TAME “ SCOURGE “ OF PTSD, RIGHTS VIOLATIONS AND NEOLIBERALISM TO REALIZE RIGHT TO HEALTH – PROF. OLOKA
Speaking at the 10th Anniversary of the Center for Health Human Rights and Development(CEHURD) a non profit based in Kampala, Maverick Makerere Law Professor, Joe Oloka Onyango called upon stakeholders to find “cure” for the “ailments” of Post Traumatic Stress Disorder ( PTSD), Human Rights Violations and Neoliberalism- market based economic policies which he said are retarding the realisation of the Right to Health and general Country socioeconomic development.
” Over the 57 years of our Independence, we have collectively experienced and jointly borne witness to so many terrifying events including military coup detats,armed conflicts,extensive Sexual and Gender Based Violence,Police brutality, life term and age limitless dictatorships… However we have failed to receive adequate treatment for them. That lack of treatment partly explains the numerous social,political,economic and health problems that we experience today”
According to the Professor, the Right to Health means everyone has the right to the highest attainable standards of physical and mental health and thus health state of Ugandans is pivotal in what he described as a “struggle” for the realization of this right which includes access to all medical services,sanitation,adequate food,decent housing,healthy working conditions, among other elements.
He lauded CEHURD for being “vibrant, vivacious and vigorous” in its work in a “ neglected” area of promoting and protecting the Right to Health. Professor Oloka said he was particularly impressed by the Organization’s litigation strategy aimed at establishing the justiciability(enforcement by Courts of Law) of the Right to Health in a Judicial System “only grudgingly” accepting the Right’s Justiciability.
CEHURD has litigated a total of 35 cases- 10 have been concluded and 25 are pending. In concert with several other petitioners, the Organization has brought 17 cases against the Attorney General(Government),8 against Local Governments,4 against Statutory Bodies,4 against Private Hospitals,3 against Private Organisations,2 against Church hospitals,4 against medical personnel and 2 against Individuals.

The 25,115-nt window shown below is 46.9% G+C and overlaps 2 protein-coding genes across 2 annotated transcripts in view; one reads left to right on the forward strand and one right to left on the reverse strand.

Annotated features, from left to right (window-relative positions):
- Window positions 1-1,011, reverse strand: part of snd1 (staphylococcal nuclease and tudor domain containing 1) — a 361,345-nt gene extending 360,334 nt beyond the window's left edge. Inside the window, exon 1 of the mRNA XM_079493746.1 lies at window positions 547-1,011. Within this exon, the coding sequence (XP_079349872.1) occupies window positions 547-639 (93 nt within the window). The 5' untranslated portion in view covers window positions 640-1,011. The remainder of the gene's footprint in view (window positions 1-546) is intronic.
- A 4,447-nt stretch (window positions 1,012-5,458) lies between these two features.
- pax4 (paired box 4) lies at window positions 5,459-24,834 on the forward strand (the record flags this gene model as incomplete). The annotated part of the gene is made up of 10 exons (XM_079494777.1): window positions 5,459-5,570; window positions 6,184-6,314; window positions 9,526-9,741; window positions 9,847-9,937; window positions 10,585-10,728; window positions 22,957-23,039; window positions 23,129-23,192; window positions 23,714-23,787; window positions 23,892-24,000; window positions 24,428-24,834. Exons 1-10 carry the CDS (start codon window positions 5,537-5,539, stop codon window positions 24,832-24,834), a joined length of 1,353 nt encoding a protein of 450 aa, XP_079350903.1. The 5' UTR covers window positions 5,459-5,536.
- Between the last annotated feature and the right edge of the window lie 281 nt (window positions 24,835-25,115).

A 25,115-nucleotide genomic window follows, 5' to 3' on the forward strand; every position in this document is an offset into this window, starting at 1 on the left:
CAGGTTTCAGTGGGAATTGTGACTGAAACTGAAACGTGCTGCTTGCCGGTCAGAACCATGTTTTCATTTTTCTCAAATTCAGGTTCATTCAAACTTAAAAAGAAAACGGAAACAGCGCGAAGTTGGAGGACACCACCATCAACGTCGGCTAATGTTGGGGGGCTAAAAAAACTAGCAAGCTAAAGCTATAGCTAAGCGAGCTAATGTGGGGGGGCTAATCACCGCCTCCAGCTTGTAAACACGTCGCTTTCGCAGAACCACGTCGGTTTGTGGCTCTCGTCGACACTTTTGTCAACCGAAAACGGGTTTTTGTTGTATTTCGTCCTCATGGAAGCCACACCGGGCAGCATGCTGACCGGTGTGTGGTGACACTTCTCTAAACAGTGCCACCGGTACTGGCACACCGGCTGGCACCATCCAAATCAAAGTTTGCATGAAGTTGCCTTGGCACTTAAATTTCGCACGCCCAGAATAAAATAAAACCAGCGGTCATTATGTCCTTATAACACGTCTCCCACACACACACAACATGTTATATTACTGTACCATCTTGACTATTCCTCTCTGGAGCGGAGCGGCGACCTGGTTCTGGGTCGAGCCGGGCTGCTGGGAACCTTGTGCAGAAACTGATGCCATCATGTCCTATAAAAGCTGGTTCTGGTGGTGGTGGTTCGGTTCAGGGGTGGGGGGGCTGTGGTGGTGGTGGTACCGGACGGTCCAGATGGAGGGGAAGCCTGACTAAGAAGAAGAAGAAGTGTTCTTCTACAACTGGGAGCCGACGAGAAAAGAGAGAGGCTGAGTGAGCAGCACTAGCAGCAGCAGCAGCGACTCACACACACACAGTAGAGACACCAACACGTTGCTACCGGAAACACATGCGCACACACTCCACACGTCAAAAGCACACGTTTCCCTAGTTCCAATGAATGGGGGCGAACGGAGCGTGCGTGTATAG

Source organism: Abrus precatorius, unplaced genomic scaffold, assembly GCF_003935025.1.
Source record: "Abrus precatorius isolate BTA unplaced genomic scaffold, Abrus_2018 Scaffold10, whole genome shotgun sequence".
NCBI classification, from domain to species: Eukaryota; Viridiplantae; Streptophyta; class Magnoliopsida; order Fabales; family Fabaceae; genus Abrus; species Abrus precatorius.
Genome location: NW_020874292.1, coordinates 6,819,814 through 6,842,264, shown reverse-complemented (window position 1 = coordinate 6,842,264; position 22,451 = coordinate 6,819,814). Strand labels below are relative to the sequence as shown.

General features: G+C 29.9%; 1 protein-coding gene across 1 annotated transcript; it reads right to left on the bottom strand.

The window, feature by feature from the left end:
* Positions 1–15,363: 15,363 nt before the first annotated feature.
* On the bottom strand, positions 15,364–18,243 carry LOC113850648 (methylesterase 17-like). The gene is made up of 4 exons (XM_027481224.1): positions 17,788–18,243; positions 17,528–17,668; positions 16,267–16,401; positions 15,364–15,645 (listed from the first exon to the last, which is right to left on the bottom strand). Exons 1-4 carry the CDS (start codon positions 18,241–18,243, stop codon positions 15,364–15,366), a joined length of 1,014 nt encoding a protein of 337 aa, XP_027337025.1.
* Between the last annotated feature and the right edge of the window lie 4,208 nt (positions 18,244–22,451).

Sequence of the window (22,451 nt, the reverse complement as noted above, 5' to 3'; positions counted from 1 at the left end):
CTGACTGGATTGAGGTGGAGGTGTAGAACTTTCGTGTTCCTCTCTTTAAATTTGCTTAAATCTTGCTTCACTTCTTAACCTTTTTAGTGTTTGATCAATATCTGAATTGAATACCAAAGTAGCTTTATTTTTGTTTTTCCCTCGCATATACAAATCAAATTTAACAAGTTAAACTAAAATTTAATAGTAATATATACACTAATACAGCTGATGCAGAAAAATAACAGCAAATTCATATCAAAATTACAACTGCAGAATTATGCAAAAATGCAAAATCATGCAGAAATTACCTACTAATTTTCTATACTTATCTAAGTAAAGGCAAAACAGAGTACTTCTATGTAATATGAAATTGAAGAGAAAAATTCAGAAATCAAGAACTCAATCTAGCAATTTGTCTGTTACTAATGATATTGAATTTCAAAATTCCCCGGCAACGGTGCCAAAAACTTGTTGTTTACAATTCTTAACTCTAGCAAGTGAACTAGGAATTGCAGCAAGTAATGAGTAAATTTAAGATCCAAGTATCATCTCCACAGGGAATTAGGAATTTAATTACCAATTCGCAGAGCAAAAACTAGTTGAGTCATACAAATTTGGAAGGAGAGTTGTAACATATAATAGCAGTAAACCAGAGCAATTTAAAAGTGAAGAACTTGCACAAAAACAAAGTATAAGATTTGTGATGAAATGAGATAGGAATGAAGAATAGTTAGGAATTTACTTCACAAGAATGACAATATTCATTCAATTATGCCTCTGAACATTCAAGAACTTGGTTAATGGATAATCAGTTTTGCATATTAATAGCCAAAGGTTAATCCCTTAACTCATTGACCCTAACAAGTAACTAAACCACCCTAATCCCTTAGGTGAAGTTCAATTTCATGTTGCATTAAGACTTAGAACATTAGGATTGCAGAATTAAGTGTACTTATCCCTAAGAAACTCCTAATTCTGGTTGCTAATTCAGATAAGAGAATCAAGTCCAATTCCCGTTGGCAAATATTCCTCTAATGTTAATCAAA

” even if I don’t have an MB.ChB, I can safely declare that CEHURD’s systolic and diastolic blood pressure readings are perfect; it has no chronic diseases and its prognosis is excellent “ the Professor said of the non profit’s performance.
However, he noted that the “development” moniker in CEHURD’s mission contained in its name is the least developed.This he largely blamed on the “hegemony” of neoliberalism which he said must be “ challenged.” According to him, neoliberalism propagates a notion that the Private Sector is superior to the Public Sector needs and as a result the Country has focused a lot more on the acquisition of resources alone and not their utilization and distribution. Quoting from the biblical book of Mark, the Professor questioned the wisdom of the tendency – “What good is it for someone to gain the whole world yet forfeit their soul?” By this analogy, he suggested Uganda was acquiring more in resources but losing the core of development – social protection as the Country is privatizing Public social services such as health, reducing overall public funding, placing individual accomplishment and capacity at the fore instead of social protection of the community, among other tendencies.
” How can you decide to spend over a half billion dollars on a single hospital project such as the one at Luboowa when the same amount of money can create and equip numerous health care centres around the Country?” He wondered.
Going forward, the Professor advised CEHURD to engage in Policy debates and more activist interventions over the Right to Health and not just litigation. He also called upon the Organization to build stronger alliances with other Civil Society groups on Health Rights and Social Justice Issues. On its litigation strategies, the Organization was advised to reinvigorate debate over enforcement issues and come up with new ways of ensuring court orders are obeyed by the Executive which the Professor said should include private prosecutions of state officials notorious for impunity and recalcitrance.